Forecasting Centre Success Stories Promotional causal ... ?· Forecasting Centre Success Stories Promotional…

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    19-Jul-2018

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  • www.lums.lancs.ac.uk/forecasting

    Forecasting Centre

    Success Stories

    PROJECT SUMMARIES

    Promotional causal forecasting: A case study on Morrisons Plc.

    Executive summary

    This project successfully analysed and built promotion predictive models for 20 pre-identified frozen products for Morrisons. The models were built on two different datasets Order and Sales. Today promotion represents significant percentage of marketing mix budget.

    Challenge overview

    Morrisons Supermarket Plc has around 25,000 products. It has approximately 6300 frozen products. Morrisons is in the process of migrating to Oracles enterprise resource planning (ERP) system. The company wants to test the results obtained from the Retail Demand Forecast (RDF) system.

    The problem The agreed project objectives were:

    To build promotional predictive models on 20 pre-shortlisted frozen products of the company at the companys aggregate data level.

    To evaluate the causal forecast accuracy of the RDF system generated forecast and the current forecast system used by the company (Nave or simple methodology) against the models built for this project.

    To provide a directional cue to choose between two the forecasting approaches the customer demand and order data.

    Currently Morrisons follow simple technique for forecasting the two different approaches.

    Warehouse Replenishment (WREP) forecast method is used on Order data. WREP is five week average of the Order data.

    The customer demand forecast is referred as Sales Management System (SMS) on the Sales data. SMS is a nave (last week data) forecast done on Sales data.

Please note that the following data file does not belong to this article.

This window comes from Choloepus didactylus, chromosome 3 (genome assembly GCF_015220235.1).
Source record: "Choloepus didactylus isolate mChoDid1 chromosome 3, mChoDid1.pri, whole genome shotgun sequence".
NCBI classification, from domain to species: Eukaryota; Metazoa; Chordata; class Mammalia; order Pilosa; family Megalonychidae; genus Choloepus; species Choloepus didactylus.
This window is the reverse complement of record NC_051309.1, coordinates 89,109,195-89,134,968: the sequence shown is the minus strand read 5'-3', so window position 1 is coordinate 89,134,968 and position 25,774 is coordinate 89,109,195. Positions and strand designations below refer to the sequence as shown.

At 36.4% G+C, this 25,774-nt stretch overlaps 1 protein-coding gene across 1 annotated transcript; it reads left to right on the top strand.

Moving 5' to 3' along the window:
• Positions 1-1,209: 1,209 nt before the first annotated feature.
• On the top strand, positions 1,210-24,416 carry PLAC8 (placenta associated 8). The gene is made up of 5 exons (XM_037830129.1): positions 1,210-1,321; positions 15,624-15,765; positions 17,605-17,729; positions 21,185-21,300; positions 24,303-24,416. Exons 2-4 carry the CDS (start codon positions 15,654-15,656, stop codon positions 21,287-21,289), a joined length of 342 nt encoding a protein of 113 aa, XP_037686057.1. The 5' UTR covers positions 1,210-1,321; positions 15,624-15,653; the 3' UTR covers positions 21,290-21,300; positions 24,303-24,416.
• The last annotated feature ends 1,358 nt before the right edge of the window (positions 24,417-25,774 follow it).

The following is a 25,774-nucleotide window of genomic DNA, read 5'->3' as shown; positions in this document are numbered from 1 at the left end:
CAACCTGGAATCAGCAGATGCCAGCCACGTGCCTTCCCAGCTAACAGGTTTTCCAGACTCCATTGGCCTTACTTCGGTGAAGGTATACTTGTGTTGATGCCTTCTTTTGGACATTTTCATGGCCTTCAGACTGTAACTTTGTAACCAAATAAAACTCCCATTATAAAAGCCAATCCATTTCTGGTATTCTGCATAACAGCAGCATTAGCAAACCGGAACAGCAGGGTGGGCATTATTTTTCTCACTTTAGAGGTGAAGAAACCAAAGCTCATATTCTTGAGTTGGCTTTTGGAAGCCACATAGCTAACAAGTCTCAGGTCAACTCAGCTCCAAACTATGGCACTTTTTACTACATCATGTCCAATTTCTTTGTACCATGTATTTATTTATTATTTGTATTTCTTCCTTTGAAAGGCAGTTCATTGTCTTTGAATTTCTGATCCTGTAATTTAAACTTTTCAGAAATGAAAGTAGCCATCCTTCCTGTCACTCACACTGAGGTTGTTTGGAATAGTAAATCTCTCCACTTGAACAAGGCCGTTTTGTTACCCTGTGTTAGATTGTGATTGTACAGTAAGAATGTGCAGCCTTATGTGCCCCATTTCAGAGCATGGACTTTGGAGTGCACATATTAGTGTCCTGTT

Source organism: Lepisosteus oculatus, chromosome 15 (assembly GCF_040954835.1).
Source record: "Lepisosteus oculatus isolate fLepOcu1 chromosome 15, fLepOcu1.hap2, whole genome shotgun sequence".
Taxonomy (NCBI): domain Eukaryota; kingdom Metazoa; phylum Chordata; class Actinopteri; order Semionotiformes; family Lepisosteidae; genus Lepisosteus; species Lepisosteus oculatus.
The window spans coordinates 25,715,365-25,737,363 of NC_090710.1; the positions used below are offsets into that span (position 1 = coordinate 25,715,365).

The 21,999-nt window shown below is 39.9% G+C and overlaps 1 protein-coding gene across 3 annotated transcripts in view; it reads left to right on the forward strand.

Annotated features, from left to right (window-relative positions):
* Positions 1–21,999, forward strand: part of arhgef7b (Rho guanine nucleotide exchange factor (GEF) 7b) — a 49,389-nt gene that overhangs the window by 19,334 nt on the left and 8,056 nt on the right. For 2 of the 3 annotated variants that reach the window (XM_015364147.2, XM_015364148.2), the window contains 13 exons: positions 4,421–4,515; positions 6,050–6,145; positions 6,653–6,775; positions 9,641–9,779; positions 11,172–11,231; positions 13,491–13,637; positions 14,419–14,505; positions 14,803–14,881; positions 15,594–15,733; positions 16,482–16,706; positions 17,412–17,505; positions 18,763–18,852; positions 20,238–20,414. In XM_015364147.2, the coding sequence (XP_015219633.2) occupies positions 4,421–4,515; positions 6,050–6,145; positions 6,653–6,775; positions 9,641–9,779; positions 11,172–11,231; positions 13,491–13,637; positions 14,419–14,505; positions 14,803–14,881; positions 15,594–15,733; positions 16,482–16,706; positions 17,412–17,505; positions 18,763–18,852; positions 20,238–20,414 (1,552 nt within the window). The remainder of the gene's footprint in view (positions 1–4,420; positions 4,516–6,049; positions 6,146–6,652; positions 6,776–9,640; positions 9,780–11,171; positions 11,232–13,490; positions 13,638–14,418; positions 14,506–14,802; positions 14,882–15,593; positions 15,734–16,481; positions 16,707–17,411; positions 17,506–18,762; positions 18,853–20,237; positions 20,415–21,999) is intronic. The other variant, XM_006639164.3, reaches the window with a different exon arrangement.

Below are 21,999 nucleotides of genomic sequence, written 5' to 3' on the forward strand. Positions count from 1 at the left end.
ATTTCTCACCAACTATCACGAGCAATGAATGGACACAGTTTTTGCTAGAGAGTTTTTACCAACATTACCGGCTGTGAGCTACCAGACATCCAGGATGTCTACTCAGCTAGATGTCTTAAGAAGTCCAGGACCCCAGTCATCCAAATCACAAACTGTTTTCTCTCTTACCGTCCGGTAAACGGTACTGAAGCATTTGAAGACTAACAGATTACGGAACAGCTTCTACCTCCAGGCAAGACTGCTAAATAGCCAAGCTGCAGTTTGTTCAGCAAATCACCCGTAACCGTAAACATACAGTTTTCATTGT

Currently promotion calculation and estimate are done between the Morrisons and selling company. There are no statistical related forecasting carried out on the promotion information.

    Results and achievements

    The results of the predictive models were presented to the Evolve Team of Morrisons.

    From the analysis it can be concluded that Sales forecast models performed better than Order forecast models. This conclusion was based on three critical factors; Sales models had marginally better forecast errors compared to Order data. Model building process was challenging for order data given the randomness contributed by shoulder week data point. Literature analysis revealed that there Order data is bound to have more variation compared to the demand data. This phenomenon is popularly referred as Bullwhip effect.

    By analysing the results it could be concluded that overall predictive models have performed better than the RDF results. On a product by product case, for order data 14 out of 19 products have performed better than RDF results while for Sales data 10 out of 17 products have performed better than RDF. It was also observed that RDF causal had poor results in shoulder week period while the promotion period had better accuracy. Also it was observed that RDF has better results on promotion periods which had high promotion information variation. This result made to evaluate the promotion forecast methodology and results of RDF. However given the time constraints and this was beyond the scope of the project, the promotion information werent checked in the system.

    www.lums.lancs.ac.uk

    www.morrisons.co.uk/

    http://www.lums.lancs.ac.uk/

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